reproduction in which eggs are released by the female; development of offspring occurs outside the mother's body.
an animal that mainly eats fish
mainly lives in oceans, seas, or other bodies of salt water.
breeding is confined to a particular season
reproduction that includes combining the genetic contribution of two individuals, a male and a female
uses touch to communicate
that region of the Earth between 23.5 degrees North and 60 degrees North (between the Tropic of Cancer and the Arctic Circle) and between 23.5 degrees South and 60 degrees South (between the Tropic of Capricorn and the Antarctic Circle).
the region of the earth that surrounds the equator, from 23.5 degrees north to 23.5 degrees south.
uses sight to communicate
1998-2001. "CephBase" (On-line). Accessed September 14, 2001 at http://www.cephbase.utmb.edu/spdb/speciesc.cfm?CephID=229.
1967. Squids, cuttlefishes, octopuses. Pp. 93-94 in The Larousse Encyclopedia of Animal Life. London: McGraw-Hill Book Company.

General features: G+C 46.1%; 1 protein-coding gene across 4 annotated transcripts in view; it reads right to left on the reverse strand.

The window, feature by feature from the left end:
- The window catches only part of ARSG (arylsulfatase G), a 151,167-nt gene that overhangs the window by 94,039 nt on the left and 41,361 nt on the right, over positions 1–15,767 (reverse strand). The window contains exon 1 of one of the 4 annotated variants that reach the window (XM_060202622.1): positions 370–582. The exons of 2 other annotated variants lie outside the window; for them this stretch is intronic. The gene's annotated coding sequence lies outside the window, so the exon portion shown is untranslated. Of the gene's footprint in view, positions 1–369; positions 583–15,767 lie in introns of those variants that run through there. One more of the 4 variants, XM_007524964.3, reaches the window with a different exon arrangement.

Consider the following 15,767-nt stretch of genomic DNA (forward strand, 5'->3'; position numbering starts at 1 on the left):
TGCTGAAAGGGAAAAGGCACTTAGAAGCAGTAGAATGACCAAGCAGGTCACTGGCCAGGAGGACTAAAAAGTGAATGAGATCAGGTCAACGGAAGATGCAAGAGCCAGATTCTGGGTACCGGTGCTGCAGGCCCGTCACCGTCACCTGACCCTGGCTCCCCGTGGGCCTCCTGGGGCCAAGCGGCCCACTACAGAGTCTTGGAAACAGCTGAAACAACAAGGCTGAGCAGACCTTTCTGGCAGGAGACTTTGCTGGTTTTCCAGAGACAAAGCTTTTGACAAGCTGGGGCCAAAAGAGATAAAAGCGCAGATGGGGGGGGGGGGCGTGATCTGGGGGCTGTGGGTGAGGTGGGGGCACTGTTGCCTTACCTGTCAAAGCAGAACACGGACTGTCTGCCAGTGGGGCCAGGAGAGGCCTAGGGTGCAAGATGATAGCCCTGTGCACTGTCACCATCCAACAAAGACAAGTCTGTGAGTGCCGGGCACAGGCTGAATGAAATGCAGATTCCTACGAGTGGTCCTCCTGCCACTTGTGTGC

Banister, K., A. Campbell. 1985. Mollusks. Pp. 255-270 in The Encyclopedia of Aquatic Life. New York, NY: Facts of File Publications.
Berg, L., D. Martin, E. Solomon. 1999. Biology. Orlando, FL: Harcourt Brace College Publishers.
Grzimek, B. 1972. Mollusks. Grzimek's Animal Life Encyclopedia, Vol. 3: Mollusks & Echinoderms. New York, NY: Van Nostrand Reinhold Company.
Nichols, D., J. Cooke. 1971. The Oxford Book of Invertebrates. Oxford: Oxford University Press.
Wilson, E. 1999. "MarLIN: The Marine Life Information Network for Britain & Ireland" (On-line). Accessed September 14, 2001 at http://www.marlin.ac.uk/species/Loligoforbesii.htm.